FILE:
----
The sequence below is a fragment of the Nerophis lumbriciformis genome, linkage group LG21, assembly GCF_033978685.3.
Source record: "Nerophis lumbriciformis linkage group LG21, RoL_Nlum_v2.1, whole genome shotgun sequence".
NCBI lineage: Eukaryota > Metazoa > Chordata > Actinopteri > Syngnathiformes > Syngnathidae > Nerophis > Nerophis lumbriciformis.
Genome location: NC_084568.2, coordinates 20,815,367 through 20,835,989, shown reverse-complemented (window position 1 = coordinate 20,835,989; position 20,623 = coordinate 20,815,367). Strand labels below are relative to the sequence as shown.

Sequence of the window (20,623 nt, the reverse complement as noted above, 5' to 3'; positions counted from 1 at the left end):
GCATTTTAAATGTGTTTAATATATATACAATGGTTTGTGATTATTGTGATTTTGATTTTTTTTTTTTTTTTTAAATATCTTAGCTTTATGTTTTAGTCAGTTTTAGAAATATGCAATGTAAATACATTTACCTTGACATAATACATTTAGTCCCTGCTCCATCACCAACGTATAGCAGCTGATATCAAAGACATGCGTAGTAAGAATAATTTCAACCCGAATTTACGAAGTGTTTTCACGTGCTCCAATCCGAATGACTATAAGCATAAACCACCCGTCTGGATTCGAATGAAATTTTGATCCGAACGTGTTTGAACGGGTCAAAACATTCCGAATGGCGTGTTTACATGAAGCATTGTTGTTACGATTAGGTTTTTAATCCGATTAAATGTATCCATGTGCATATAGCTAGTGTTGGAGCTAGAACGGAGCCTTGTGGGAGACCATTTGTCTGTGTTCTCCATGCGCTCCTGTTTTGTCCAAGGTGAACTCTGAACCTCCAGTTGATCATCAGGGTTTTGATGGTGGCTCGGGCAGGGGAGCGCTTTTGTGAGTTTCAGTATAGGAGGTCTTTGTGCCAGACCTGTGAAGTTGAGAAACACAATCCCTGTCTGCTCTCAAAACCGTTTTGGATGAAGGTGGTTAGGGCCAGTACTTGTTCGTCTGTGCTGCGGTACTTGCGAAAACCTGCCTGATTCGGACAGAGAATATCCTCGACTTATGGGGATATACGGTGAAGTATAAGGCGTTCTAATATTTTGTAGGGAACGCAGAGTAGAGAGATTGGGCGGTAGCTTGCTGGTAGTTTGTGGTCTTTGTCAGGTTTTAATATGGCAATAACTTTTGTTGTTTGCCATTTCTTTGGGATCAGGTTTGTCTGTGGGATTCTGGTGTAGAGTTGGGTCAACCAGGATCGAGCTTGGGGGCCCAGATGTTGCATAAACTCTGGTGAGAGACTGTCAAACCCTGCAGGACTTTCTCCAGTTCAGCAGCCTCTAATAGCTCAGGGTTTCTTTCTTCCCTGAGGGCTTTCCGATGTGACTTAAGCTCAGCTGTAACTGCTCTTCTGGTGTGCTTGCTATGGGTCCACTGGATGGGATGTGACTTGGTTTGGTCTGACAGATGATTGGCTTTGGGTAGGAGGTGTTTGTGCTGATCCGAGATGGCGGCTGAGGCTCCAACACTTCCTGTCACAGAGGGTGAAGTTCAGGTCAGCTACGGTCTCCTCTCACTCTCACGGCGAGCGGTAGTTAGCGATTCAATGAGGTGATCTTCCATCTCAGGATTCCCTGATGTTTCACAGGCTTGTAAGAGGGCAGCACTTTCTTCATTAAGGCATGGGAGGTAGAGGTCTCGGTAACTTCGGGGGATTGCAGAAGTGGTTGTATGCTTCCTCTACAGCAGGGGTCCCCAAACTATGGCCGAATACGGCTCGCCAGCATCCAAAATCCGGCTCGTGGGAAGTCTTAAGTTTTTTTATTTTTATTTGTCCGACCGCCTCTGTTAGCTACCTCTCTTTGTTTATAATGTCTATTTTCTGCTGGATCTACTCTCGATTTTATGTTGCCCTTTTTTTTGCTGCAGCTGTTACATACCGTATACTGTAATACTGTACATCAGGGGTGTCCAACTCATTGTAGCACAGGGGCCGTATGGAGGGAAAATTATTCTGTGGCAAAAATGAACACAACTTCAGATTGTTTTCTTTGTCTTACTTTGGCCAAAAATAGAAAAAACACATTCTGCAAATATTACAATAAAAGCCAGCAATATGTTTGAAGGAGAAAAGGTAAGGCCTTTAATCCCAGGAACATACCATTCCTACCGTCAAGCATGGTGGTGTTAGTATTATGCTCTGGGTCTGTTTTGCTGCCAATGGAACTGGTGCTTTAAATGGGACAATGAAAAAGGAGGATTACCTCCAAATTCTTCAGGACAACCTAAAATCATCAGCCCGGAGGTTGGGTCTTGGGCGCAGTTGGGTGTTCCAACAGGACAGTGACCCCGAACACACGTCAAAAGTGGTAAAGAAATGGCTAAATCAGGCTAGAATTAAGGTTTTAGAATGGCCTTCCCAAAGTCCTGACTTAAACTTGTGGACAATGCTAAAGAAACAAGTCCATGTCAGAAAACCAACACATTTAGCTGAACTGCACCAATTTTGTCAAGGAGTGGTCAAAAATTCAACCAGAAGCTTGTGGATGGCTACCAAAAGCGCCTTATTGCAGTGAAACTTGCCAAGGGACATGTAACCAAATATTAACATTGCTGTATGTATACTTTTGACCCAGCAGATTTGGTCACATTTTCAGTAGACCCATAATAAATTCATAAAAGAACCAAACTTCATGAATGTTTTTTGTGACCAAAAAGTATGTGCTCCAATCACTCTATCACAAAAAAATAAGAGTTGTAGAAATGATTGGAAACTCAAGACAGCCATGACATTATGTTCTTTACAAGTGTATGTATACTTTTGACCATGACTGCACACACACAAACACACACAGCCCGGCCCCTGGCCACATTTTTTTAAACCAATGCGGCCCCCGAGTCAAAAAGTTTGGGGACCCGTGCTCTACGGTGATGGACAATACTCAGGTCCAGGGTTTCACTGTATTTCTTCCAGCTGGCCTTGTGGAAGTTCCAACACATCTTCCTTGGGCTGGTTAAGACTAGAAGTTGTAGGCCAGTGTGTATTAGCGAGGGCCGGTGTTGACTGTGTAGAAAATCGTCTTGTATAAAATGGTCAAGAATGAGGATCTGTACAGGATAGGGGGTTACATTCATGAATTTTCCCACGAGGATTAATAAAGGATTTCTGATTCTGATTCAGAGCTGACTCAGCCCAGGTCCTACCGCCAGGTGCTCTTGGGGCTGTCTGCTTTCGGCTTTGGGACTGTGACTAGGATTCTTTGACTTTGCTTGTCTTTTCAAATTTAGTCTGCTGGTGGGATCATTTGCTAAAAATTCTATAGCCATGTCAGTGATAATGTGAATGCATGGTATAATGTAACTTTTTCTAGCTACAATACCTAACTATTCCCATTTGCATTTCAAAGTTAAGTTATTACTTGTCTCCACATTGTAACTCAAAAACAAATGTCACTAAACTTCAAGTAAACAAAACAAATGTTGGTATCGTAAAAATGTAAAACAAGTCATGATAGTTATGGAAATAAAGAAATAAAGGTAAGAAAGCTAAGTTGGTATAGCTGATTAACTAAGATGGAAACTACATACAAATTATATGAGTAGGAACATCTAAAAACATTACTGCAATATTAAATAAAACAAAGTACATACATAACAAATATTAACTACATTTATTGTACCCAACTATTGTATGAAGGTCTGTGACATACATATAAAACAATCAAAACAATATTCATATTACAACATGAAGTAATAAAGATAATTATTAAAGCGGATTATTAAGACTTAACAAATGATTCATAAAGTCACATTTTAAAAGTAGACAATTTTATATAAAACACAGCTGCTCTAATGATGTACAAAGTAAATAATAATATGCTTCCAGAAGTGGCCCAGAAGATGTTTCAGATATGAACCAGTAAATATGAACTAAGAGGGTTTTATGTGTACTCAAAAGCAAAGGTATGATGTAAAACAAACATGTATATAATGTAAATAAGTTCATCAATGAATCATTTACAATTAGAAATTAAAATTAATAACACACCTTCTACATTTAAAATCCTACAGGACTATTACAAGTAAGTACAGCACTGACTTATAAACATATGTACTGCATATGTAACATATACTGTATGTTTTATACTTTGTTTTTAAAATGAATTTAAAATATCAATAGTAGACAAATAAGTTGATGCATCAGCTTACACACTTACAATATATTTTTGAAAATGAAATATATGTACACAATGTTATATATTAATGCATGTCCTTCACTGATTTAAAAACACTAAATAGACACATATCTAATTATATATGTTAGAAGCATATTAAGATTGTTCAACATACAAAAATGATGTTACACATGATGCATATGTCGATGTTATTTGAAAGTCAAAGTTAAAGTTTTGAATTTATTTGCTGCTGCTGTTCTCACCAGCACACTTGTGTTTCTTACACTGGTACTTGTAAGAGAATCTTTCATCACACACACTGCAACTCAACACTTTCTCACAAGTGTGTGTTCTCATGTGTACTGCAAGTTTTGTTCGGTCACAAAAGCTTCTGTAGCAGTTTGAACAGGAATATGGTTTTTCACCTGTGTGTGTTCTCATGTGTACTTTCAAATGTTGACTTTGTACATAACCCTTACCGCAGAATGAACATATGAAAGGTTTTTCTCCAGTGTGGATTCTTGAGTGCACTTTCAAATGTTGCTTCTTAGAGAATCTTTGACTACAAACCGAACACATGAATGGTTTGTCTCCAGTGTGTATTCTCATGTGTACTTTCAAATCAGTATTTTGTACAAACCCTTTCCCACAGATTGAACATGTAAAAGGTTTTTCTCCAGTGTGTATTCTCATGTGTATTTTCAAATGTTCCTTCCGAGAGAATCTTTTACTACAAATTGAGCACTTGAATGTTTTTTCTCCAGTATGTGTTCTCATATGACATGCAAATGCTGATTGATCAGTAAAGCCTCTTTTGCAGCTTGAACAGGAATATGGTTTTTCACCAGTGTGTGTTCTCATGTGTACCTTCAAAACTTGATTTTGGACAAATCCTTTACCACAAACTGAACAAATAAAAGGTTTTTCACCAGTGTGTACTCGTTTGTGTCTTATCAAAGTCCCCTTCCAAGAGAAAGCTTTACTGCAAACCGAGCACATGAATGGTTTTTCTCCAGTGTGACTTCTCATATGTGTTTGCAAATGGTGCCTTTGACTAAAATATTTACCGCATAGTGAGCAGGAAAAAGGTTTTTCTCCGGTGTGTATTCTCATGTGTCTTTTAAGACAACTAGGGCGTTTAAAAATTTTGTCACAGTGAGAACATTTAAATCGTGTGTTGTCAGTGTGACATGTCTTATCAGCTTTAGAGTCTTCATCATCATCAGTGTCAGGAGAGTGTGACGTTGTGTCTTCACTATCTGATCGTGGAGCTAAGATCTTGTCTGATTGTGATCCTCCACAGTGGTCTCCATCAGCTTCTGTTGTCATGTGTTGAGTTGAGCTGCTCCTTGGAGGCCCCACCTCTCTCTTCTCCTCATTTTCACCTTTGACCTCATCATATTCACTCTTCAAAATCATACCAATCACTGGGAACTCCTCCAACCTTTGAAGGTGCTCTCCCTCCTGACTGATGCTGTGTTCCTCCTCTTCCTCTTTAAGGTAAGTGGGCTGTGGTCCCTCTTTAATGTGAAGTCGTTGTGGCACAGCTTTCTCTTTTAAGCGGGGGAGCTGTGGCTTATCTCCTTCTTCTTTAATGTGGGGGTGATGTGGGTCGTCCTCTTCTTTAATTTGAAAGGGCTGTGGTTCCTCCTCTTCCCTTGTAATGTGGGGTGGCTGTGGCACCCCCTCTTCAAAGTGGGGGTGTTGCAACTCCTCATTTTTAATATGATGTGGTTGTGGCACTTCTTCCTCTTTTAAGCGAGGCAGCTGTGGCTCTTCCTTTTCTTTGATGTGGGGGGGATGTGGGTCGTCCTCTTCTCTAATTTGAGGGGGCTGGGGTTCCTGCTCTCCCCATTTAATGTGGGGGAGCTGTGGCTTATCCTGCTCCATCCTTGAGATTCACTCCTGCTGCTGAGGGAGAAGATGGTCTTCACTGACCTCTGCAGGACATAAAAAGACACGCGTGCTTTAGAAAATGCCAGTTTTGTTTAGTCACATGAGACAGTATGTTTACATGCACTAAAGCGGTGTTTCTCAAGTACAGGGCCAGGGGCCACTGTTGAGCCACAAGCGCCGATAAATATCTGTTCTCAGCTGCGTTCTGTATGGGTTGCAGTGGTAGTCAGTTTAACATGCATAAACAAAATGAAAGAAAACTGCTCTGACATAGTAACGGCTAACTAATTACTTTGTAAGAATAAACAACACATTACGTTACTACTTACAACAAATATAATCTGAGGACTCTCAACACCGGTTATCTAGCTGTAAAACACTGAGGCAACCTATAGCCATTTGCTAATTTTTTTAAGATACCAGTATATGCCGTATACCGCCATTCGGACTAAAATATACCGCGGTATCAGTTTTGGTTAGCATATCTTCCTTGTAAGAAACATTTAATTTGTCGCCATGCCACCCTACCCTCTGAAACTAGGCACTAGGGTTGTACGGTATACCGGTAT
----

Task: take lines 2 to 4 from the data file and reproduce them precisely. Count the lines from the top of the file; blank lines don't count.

Source record: "Nerophis lumbriciformis linkage group LG21, RoL_Nlum_v2.1, whole genome shotgun sequence".
NCBI lineage: Eukaryota > Metazoa > Chordata > Actinopteri > Syngnathiformes > Syngnathidae > Nerophis > Nerophis lumbriciformis.
Genome location: NC_084568.2, coordinates 20,815,367 through 20,835,989, shown reverse-complemented (window position 1 = coordinate 20,835,989; position 20,623 = coordinate 20,815,367). Strand labels below are relative to the sequence as shown.